COMMENTARY | I asked three avid Philadelphia 76ers fans if the team had any chance of successfully stopping LeBron James and beating the Miami Heat on Saturday night. Their returned text messages combined took up a total of six characters.
The answers came as no surprise. Nor did James's performance or the final outcome in the Heat's 114-90 win Saturday night.
James finished with 16 points and 10 rebounds, and did so despite sitting out half of the second quarter and most of the fourth. The King also dished out 11 assists to the members of his court, and did so with a willingness only surpassed by the ease in which he found his open teammates. The defending league MVP is having such an impressive statistical season that he could legitimately make a case to be named this year's Most Improved Player. He's a legitimate superstar on a great team.
Yet despite Philadelphia's lopsided loss, there was a buzz of excitement around the Wells Fargo Center as news spread that Andrew Bynum practiced with the team Friday night for the first time since establishing residence in the City of Brotherly Love. While there is still no timetable for his return to game action, it's the first glimmer of hope that the 7-foot center actually might don a red, white and blue jersey before the season ends.
"He looked like a guy who hadn't played in nine months," Sixers coach Doug Collins told reporters. "… I think he felt good that he was able to get out there. But I don't think that any bells and whistles should be set off right now that he's close to playing."
But even when he is back playing, Bynum is not going to take the Sixers to a championship level.
There is no doubt that having an All-Star-caliber center back on the court will greatly improve a team currently sitting as the ninth seed in the Eastern Conference and muddled in a five-game losing streak. But the reality is that Bynum is not going to turn the Sixers into a title contender.
Once his knees are healed enough for him to return, it will take Bynum a while to get back into playing shape and figure out how to best mesh his skills with those of his new teammates. But even if all goes better than planned, the Sixers will remain a tier below the upper-echelon teams in the league.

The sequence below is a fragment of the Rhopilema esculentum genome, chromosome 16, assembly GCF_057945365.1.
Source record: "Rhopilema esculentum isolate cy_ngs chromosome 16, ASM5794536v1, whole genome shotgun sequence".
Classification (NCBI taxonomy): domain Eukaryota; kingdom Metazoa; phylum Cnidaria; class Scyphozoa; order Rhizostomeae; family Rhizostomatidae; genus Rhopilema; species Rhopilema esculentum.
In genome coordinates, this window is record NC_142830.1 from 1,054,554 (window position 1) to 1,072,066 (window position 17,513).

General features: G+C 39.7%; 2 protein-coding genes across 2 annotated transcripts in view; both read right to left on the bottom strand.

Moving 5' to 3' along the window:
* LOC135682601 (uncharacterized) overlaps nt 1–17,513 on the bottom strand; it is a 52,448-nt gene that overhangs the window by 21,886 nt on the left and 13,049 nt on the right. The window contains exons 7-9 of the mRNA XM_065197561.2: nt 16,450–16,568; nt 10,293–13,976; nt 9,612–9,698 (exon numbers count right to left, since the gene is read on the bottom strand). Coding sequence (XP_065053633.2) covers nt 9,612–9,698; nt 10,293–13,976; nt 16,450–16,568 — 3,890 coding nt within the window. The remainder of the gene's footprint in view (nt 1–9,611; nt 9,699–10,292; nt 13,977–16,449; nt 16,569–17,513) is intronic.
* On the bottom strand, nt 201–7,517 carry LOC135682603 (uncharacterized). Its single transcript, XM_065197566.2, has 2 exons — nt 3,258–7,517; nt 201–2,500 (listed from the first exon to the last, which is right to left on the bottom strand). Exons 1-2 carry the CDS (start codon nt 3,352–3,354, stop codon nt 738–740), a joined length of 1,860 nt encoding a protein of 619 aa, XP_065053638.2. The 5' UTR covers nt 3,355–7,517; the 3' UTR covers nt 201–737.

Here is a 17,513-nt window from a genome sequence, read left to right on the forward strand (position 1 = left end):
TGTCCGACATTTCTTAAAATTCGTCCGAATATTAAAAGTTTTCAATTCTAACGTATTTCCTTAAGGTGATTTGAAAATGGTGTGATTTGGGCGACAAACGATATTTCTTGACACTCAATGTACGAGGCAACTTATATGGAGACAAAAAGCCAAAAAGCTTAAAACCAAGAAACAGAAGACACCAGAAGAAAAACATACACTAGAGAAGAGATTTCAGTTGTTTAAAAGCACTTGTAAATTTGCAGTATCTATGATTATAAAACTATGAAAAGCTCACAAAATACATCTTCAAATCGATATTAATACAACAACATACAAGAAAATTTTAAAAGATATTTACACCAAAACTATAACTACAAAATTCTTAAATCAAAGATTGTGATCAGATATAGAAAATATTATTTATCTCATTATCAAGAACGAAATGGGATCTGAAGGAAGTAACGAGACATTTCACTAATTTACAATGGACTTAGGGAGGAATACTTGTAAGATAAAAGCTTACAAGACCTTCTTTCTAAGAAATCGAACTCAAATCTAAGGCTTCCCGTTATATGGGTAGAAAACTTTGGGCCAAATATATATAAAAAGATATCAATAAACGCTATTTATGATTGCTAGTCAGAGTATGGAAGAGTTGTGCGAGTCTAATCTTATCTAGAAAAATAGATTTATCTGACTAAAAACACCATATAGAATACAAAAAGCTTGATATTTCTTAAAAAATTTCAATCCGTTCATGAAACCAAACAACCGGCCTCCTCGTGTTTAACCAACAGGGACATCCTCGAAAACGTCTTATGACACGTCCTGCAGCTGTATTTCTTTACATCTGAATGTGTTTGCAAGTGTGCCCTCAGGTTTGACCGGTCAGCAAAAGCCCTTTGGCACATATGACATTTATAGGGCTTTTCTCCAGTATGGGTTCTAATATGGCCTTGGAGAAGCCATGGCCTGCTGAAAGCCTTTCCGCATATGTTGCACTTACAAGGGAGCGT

With Bynum in the lineup against the Heat, the Sixers probably still lose by double digits. Yes, he might have single-handedly scored the 24-points that were the difference on Saturday night, but if the game is closer, James's minutes increase and his triple-double stats become even more impressive.
Maybe the Sixers would have defeated the New York Knicks with Bynum in the lineup. The Knicks had also lost four straight games before beating their cross-state rivals Sunday night. In fact, the Knicks look like a team that the Sixers could become if Bynum returns to form as the player that excited Sixers fans when the trade was made for him in August. New York is a very good team with a superstar in Carmelo Anthony who is surrounded by a core group of solid players. The Sixers could have a similar makeup.
And that's the problem. History has shown that very good teams make the playoffs, but usually don't win championships. It's the great ones that do. And those great teams usually have more than one legitimate superstar.
When Bynum returns, even if he becomes that legitimate superstar, the Sixers will then have just one.
Jon Buzby is an award-winning sportswriter from Delaware and has followed the Sixers since 1976. He contributes regularly to multiple newspapers, magazines and websites. Follow him @JonBuzby on Twitter.